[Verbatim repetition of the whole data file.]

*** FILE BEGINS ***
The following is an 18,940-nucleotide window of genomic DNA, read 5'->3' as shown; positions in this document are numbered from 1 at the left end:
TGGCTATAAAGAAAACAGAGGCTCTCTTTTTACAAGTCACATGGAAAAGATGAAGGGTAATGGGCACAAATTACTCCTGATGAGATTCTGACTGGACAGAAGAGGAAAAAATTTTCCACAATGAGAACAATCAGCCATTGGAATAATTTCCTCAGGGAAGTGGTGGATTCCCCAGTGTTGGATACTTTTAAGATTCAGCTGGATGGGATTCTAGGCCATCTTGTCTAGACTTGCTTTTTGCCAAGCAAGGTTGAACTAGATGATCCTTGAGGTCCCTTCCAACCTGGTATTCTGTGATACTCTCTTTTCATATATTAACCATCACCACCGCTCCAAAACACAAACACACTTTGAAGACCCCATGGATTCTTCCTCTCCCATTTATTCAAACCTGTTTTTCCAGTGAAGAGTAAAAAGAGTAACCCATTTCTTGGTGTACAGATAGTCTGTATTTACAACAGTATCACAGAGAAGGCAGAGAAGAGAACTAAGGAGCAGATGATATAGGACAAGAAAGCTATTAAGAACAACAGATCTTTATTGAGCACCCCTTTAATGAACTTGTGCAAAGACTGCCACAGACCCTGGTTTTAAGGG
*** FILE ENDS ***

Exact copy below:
The following is an 18,940-nucleotide window of genomic DNA, read 5'->3' as shown; positions in this document are numbered from 1 at the left end:
TGGCTATAAAGAAAACAGAGGCTCTCTTTTTACAAGTCACATGGAAAAGATGAAGGGTAATGGGCACAAATTACTCCTGATGAGATTCTGACTGGACAGAAGAGGAAAAAATTTTCCACAATGAGAACAATCAGCCATTGGAATAATTTCCTCAGGGAAGTGGTGGATTCCCCAGTGTTGGATACTTTTAAGATTCAGCTGGATGGGATTCTAGGCCATCTTGTCTAGACTTGCTTTTTGCCAAGCAAGGTTGAACTAGATGATCCTTGAGGTCCCTTCCAACCTGGTATTCTGTGATACTCTCTTTTCATATATTAACCATCACCACCGCTCCAAAACACAAACACACTTTGAAGACCCCATGGATTCTTCCTCTCCCATTTATTCAAACCTGTTTTTCCAGTGAAGAGTAAAAAGAGTAACCCATTTCTTGGTGTACAGATAGTCTGTATTTACAACAGTATCACAGAGAAGGCAGAGAAGAGAACTAAGGAGCAGATGATATAGGACAAGAAAGCTATTAAGAACAACAGATCTTTATTGAGCACCCCTTTAATGAACTTGTGCAAAGACTGCCACAGACCCTGGTTTTAAGGG